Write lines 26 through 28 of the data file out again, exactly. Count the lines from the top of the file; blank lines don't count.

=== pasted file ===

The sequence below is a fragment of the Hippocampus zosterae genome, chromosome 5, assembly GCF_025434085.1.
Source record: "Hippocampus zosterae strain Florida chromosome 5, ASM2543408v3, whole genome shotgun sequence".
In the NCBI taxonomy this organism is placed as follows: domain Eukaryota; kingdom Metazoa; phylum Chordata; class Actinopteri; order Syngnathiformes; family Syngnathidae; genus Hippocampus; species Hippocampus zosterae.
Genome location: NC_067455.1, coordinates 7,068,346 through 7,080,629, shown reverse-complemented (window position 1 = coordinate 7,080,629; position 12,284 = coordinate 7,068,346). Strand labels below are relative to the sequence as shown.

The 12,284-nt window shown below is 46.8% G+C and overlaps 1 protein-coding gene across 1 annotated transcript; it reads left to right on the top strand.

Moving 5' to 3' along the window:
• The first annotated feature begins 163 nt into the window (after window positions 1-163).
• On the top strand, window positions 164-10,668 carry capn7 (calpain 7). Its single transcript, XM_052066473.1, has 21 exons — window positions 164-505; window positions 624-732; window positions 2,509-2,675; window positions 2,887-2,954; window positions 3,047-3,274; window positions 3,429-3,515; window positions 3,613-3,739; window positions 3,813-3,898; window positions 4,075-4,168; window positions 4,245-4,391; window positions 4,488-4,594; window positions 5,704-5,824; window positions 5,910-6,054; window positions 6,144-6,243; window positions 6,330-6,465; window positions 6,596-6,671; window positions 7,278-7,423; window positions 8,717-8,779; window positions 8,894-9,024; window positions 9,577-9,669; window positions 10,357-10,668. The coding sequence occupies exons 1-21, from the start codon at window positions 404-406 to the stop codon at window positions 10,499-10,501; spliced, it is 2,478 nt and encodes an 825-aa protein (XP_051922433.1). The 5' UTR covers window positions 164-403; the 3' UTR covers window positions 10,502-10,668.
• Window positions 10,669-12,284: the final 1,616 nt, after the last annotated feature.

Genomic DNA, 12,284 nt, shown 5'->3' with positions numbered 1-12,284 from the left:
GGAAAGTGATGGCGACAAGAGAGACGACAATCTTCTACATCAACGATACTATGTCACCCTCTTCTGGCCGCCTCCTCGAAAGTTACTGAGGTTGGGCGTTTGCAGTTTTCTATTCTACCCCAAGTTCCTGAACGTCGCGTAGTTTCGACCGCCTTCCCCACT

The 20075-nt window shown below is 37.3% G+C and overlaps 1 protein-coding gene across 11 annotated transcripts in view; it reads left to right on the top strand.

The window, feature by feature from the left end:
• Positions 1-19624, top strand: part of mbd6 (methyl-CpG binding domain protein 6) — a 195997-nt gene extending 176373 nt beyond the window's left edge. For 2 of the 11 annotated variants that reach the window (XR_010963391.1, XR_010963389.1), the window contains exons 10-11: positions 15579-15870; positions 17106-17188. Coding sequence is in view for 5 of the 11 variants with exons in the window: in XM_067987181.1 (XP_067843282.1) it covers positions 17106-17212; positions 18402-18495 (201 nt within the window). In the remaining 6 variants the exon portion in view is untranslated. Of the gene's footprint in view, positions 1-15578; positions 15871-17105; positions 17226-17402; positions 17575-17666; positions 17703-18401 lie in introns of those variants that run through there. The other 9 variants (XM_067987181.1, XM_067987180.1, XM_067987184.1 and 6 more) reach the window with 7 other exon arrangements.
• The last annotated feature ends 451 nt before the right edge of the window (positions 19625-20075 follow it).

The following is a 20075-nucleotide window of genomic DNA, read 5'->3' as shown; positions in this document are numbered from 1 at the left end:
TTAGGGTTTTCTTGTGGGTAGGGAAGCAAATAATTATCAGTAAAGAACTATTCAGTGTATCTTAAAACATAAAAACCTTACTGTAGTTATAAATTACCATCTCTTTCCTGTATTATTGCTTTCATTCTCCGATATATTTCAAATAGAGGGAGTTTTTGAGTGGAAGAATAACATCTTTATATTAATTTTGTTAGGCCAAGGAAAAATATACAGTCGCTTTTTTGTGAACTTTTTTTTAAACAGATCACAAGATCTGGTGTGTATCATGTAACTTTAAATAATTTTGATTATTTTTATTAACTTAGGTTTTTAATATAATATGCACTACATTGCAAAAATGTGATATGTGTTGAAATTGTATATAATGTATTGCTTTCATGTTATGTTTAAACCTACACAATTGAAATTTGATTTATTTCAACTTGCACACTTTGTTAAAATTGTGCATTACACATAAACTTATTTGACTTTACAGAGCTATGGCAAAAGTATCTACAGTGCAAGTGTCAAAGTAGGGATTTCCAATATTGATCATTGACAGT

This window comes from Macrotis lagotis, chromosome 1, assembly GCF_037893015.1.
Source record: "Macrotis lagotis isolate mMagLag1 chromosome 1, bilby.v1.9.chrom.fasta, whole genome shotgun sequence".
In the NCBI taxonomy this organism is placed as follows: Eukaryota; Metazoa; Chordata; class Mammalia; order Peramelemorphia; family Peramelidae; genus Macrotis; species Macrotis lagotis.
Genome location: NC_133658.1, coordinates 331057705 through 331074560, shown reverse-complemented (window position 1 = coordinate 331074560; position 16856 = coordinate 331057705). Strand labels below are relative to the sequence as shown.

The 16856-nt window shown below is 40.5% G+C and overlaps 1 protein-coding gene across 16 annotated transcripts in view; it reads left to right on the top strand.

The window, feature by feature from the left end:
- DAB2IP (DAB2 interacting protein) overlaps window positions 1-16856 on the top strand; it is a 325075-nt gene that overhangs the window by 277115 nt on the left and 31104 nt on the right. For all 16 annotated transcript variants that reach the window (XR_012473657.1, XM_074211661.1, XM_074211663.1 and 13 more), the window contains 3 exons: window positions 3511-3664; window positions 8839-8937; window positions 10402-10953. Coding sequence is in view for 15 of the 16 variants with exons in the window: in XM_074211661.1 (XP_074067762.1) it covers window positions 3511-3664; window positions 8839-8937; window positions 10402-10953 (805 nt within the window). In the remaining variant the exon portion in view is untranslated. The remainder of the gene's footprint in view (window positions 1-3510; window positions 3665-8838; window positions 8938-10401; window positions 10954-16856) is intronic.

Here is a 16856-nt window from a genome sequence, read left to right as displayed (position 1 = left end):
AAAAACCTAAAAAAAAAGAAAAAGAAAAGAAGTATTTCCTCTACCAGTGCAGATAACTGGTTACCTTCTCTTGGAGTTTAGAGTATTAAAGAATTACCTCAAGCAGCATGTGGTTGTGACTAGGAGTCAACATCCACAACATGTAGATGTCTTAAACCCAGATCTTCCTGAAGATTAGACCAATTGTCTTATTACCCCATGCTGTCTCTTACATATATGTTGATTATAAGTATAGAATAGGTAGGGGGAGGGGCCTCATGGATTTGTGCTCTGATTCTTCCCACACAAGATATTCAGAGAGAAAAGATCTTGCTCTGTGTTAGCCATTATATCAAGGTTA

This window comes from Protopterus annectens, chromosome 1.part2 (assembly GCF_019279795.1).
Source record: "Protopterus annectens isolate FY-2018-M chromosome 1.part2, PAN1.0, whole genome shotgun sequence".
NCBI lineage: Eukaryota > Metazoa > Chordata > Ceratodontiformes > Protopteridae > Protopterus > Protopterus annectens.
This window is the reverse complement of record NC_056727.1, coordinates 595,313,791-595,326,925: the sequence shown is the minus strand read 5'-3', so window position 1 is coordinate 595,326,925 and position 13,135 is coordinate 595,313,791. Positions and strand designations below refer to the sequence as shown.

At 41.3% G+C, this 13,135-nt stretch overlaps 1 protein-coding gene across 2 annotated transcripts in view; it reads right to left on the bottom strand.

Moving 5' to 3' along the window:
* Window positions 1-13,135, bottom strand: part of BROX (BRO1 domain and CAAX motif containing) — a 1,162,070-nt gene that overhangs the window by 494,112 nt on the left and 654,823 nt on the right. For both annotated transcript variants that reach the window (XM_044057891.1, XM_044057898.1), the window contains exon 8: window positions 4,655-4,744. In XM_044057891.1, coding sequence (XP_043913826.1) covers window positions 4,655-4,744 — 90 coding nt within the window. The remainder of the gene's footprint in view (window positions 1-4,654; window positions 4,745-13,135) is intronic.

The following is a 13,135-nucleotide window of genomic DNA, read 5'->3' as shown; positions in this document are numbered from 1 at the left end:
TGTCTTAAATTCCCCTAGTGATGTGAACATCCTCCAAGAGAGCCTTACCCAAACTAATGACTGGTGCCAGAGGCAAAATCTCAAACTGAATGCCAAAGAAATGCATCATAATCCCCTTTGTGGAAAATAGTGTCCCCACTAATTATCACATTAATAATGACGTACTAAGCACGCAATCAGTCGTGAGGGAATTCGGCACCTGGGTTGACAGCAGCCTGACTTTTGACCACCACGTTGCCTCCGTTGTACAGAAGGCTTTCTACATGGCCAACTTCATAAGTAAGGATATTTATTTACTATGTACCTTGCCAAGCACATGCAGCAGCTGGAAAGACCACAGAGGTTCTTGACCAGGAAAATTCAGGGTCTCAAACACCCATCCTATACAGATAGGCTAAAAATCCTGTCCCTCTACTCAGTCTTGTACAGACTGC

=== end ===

AAAAACCTAAAAAAAAAGAAAAAGAAAAGAAGTATTTCCTCTACCAGTGCAGATAACTGGTTACCTTCTCTTGGAGTTTAGAGTATTAAAGAATTACCTCAAGCAGCATGTGGTTGTGACTAGGAGTCAACATCCACAACATGTAGATGTCTTAAACCCAGATCTTCCTGAAGATTAGACCAATTGTCTTATTACCCCATGCTGTCTCTTACATATATGTTGATTATAAGTATAGAATAGGTAGGGGGAGGGGCCTCATGGATTTGTGCTCTGATTCTTCCCACACAAGATATTCAGAGAGAAAAGATCTTGCTCTGTGTTAGCCATTATATCAAGGTTA

This window comes from Protopterus annectens, chromosome 1.part2 (assembly GCF_019279795.1).
Source record: "Protopterus annectens isolate FY-2018-M chromosome 1.part2, PAN1.0, whole genome shotgun sequence".